Public Domain

Public domain literally means: owned by the public. No one owns the copyright to a public domain work. As a member of the public, you are free to use it.

In the United States, there are three main ways a work can become public domain:

1) Facts and events are in the public domain.
2) Really old works for which their copyright has expired.
3) Publications created by federal government employees and agencies.

Let’s go through each of these:

Facts and Events
No one owns the right to an event in history or the quadratic equation. Here is the most important sentence regarding this topic from a court ruling “the essential ingredient present in creations, but absent in facts, is originality.” This basically means facts have no originality. No personality. The moment you add originality, you have made your own copyrighted work.

Here’s an example to better demonstrate this idea. If you read or hear an account of a true event, you can use the facts, you just can’t use the other person’s way of telling those facts. If you read a book about the Titanic sinking, you can’t copy and paste the whole book and claim public domain. The author of that book created an original way to tell those facts and the work is copyrighted. You may use all the same facts to write your own original material though.

Really Old
Copyright protection only lasts so long. Once your copyright expires, into the public domain you go. But newer adaptations of that work can still be copyrighted.

Here’s an example. The Grimm Brothers wrote Snow White and the Seven Dwarfs. It’s now super old. They describe the character of Snow White in immense detail, but little to no detail describing the dwarves. They didn’t even name them. Disney made an animated movie based off the material. Their character of Snow White looks almost exactly how the books describes, as to remain faithful and appease the fanbase. When it came to the dwarves, Disney obviously took a lot of liberties. Gave them names, attire, and personalities. And now Disney owns the copyright to all those dwarves. That is their original spin. If you were to make a Snow White production, you could not use Sleepy, Grumpy, Doc, Bashful, Happy, Sneezy, and Dopey. Your Snow White could look very smiliar to Disney’s Snow White, since that description matches the public domain source material. But your dwarves would have to be different.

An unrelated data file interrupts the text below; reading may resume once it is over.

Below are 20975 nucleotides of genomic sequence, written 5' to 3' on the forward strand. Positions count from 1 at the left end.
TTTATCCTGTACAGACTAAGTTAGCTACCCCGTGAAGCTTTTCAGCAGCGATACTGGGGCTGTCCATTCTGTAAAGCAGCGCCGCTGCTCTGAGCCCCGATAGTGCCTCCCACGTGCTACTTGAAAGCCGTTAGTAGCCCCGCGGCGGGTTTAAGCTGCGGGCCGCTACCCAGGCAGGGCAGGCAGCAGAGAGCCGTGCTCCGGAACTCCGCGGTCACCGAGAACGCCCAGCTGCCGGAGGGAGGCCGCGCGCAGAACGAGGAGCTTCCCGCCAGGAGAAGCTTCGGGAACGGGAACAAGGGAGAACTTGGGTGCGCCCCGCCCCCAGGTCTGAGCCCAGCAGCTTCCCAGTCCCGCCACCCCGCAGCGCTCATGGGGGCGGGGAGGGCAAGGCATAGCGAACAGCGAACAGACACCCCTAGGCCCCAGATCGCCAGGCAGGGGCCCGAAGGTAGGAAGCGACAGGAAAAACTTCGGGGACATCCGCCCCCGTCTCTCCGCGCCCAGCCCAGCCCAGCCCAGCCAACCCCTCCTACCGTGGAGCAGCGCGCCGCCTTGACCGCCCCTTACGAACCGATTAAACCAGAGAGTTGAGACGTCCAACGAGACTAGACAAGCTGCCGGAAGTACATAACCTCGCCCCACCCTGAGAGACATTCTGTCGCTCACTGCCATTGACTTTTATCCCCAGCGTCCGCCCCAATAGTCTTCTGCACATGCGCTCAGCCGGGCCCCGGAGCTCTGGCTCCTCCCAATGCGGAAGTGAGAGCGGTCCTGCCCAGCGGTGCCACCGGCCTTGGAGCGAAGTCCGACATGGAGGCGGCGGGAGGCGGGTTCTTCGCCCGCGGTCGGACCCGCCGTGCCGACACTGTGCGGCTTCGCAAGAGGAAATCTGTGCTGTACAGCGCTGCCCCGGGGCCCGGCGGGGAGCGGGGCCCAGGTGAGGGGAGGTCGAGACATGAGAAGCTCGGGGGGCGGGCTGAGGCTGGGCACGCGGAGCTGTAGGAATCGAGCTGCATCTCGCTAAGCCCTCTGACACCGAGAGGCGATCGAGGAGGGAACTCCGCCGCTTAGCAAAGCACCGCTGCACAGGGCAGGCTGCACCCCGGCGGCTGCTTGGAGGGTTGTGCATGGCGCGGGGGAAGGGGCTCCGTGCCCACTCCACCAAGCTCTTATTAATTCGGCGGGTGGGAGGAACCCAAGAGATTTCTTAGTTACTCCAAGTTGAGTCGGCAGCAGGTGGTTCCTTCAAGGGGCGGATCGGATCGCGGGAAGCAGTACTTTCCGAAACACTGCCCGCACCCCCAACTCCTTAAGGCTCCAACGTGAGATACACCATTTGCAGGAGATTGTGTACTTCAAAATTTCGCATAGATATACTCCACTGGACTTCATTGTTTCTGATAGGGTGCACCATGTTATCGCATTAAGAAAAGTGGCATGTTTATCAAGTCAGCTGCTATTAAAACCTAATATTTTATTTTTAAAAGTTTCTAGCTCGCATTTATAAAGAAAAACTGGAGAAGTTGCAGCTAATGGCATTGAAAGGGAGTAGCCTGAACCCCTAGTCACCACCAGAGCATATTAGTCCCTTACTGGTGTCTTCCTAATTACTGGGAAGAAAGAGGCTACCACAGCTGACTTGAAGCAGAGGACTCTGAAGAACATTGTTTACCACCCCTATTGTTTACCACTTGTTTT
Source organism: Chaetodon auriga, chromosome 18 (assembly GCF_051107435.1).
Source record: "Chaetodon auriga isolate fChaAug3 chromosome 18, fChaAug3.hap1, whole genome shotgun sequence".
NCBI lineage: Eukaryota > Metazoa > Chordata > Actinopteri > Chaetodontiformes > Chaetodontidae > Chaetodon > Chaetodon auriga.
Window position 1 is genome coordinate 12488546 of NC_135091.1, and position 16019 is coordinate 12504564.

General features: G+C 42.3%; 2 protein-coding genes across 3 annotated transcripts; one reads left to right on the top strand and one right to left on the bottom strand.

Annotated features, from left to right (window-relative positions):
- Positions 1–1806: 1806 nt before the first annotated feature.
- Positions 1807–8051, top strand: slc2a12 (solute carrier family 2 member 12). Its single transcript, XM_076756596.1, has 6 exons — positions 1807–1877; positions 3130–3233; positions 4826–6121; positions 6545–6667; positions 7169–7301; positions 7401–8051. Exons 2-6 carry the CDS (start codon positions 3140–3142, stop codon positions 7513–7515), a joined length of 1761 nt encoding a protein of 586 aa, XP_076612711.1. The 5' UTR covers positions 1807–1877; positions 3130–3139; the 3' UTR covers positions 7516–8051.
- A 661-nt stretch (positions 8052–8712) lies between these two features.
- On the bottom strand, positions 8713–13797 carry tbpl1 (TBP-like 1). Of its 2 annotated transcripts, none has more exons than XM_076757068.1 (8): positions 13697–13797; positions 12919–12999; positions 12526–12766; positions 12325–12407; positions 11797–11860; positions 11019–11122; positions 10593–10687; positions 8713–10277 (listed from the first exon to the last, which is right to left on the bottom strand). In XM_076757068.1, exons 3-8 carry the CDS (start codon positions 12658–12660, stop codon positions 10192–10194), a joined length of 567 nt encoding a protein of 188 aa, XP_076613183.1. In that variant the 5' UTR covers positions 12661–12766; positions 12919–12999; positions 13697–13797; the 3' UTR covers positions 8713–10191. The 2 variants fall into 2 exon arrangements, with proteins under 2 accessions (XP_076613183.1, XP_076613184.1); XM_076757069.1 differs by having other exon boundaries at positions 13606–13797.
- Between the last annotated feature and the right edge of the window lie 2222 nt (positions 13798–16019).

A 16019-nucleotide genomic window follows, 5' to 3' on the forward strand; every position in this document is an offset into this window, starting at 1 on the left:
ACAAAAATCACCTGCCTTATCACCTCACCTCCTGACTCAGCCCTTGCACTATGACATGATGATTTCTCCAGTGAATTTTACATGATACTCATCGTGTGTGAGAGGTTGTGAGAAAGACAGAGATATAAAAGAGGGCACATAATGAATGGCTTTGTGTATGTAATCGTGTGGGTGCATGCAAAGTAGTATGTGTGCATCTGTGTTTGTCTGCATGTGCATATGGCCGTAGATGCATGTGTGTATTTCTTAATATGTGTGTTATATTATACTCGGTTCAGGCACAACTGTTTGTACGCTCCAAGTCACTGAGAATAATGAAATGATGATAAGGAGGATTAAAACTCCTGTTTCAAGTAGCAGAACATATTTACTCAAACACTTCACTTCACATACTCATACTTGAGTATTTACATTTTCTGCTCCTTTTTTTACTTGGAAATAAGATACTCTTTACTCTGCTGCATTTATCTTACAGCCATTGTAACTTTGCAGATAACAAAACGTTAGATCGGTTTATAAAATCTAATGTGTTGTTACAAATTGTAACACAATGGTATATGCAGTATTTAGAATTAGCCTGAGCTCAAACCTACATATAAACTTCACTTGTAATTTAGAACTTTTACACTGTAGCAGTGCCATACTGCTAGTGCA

Anything published before 1923 is in the United States public domain. So think of old books, old characters, old paintings, but be sure to distinguish what is in the source material from what is in a newer adaptation.

Federal Government Creations

Any document created by a federal government employee within the course and scope of their employment is in the public domain. But not every government document was created by a federal government employee. The government does outsource jobs. So make sure your document was prepared by a real federal government employee. And this is at the federal level, the state level is really messy.

Some documents may be unavailable because they are classified or because of privacy concerns, but they are still technically in the public domain.

Any image taken by NASA is in the public domain. That’s probably the biggest resource in all this.